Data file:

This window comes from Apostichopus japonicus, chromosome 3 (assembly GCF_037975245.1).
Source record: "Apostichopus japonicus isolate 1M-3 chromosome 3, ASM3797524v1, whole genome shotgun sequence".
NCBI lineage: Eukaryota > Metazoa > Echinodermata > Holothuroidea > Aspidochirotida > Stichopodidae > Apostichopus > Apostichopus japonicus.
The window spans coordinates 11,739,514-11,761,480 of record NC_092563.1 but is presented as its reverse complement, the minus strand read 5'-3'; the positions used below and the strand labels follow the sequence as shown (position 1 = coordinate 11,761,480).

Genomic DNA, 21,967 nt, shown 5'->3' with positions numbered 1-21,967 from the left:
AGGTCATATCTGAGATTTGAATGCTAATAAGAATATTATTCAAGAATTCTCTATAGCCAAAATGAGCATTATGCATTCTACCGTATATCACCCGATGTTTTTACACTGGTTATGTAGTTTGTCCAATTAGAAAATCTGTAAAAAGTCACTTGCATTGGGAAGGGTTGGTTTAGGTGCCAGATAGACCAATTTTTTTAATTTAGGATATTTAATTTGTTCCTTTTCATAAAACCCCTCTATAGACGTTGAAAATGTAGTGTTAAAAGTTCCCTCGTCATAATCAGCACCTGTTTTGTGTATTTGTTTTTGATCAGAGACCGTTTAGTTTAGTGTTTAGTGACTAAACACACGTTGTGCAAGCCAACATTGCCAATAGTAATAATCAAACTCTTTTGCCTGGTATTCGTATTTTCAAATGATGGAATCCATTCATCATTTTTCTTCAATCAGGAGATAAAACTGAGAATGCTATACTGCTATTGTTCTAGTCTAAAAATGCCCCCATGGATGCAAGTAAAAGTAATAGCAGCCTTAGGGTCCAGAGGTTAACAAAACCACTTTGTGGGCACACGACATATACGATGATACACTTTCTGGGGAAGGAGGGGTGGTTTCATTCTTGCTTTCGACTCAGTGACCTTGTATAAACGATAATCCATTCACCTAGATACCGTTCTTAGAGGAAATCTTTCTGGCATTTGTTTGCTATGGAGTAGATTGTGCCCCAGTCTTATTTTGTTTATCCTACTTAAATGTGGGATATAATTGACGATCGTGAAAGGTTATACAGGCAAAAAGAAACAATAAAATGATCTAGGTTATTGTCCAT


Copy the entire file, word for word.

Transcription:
This window comes from Apostichopus japonicus, chromosome 3 (assembly GCF_037975245.1).
Source record: "Apostichopus japonicus isolate 1M-3 chromosome 3, ASM3797524v1, whole genome shotgun sequence".
NCBI lineage: Eukaryota > Metazoa > Echinodermata > Holothuroidea > Aspidochirotida > Stichopodidae > Apostichopus > Apostichopus japonicus.
The window spans coordinates 11,739,514-11,761,480 of record NC_092563.1 but is presented as its reverse complement, the minus strand read 5'-3'; the positions used below and the strand labels follow the sequence as shown (position 1 = coordinate 11,761,480).

Genomic DNA, 21,967 nt, shown 5'->3' with positions numbered 1-21,967 from the left:
AGGTCATATCTGAGATTTGAATGCTAATAAGAATATTATTCAAGAATTCTCTATAGCCAAAATGAGCATTATGCATTCTACCGTATATCACCCGATGTTTTTACACTGGTTATGTAGTTTGTCCAATTAGAAAATCTGTAAAAAGTCACTTGCATTGGGAAGGGTTGGTTTAGGTGCCAGATAGACCAATTTTTTTAATTTAGGATATTTAATTTGTTCCTTTTCATAAAACCCCTCTATAGACGTTGAAAATGTAGTGTTAAAAGTTCCCTCGTCATAATCAGCACCTGTTTTGTGTATTTGTTTTTGATCAGAGACCGTTTAGTTTAGTGTTTAGTGACTAAACACACGTTGTGCAAGCCAACATTGCCAATAGTAATAATCAAACTCTTTTGCCTGGTATTCGTATTTTCAAATGATGGAATCCATTCATCATTTTTCTTCAATCAGGAGATAAAACTGAGAATGCTATACTGCTATTGTTCTAGTCTAAAAATGCCCCCATGGATGCAAGTAAAAGTAATAGCAGCCTTAGGGTCCAGAGGTTAACAAAACCACTTTGTGGGCACACGACATATACGATGATACACTTTCTGGGGAAGGAGGGGTGGTTTCATTCTTGCTTTCGACTCAGTGACCTTGTATAAACGATAATCCATTCACCTAGATACCGTTCTTAGAGGAAATCTTTCTGGCATTTGTTTGCTATGGAGTAGATTGTGCCCCAGTCTTATTTTGTTTATCCTACTTAAATGTGGGATATAATTGACGATCGTGAAAGGTTATACAGGCAAAAAGAAACAATAAAATGATCTAGGTTATTGTCCAT